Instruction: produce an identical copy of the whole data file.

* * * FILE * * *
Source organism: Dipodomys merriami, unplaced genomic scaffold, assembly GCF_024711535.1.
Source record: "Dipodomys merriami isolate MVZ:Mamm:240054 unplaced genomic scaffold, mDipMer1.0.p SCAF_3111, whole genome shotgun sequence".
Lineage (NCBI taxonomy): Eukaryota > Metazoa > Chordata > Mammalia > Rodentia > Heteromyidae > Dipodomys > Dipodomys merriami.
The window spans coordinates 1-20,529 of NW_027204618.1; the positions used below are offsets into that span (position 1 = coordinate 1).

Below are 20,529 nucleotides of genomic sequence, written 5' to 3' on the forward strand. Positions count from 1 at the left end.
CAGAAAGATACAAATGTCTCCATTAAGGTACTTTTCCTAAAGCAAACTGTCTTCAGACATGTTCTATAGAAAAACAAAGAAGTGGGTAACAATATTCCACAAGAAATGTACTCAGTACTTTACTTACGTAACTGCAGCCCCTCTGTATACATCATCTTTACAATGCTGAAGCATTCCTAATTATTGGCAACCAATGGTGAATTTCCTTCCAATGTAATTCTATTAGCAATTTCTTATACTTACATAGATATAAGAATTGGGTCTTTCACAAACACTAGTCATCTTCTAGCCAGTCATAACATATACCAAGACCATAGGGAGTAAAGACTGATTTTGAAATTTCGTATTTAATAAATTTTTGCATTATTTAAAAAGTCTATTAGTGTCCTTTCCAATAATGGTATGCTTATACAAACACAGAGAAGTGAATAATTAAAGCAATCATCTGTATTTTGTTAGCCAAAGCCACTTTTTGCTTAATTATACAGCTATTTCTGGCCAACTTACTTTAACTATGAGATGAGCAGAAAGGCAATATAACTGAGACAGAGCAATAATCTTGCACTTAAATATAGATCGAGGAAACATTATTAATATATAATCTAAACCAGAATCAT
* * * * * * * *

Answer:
Source organism: Dipodomys merriami, unplaced genomic scaffold, assembly GCF_024711535.1.
Source record: "Dipodomys merriami isolate MVZ:Mamm:240054 unplaced genomic scaffold, mDipMer1.0.p SCAF_3111, whole genome shotgun sequence".
Lineage (NCBI taxonomy): Eukaryota > Metazoa > Chordata > Mammalia > Rodentia > Heteromyidae > Dipodomys > Dipodomys merriami.
The window spans coordinates 1-20,529 of NW_027204618.1; the positions used below are offsets into that span (position 1 = coordinate 1).

Below are 20,529 nucleotides of genomic sequence, written 5' to 3' on the forward strand. Positions count from 1 at the left end.
CAGAAAGATACAAATGTCTCCATTAAGGTACTTTTCCTAAAGCAAACTGTCTTCAGACATGTTCTATAGAAAAACAAAGAAGTGGGTAACAATATTCCACAAGAAATGTACTCAGTACTTTACTTACGTAACTGCAGCCCCTCTGTATACATCATCTTTACAATGCTGAAGCATTCCTAATTATTGGCAACCAATGGTGAATTTCCTTCCAATGTAATTCTATTAGCAATTTCTTATACTTACATAGATATAAGAATTGGGTCTTTCACAAACACTAGTCATCTTCTAGCCAGTCATAACATATACCAAGACCATAGGGAGTAAAGACTGATTTTGAAATTTCGTATTTAATAAATTTTTGCATTATTTAAAAAGTCTATTAGTGTCCTTTCCAATAATGGTATGCTTATACAAACACAGAGAAGTGAATAATTAAAGCAATCATCTGTATTTTGTTAGCCAAAGCCACTTTTTGCTTAATTATACAGCTATTTCTGGCCAACTTACTTTAACTATGAGATGAGCAGAAAGGCAATATAACTGAGACAGAGCAATAATCTTGCACTTAAATATAGATCGAGGAAACATTATTAATATATAATCTAAACCAGAATCAT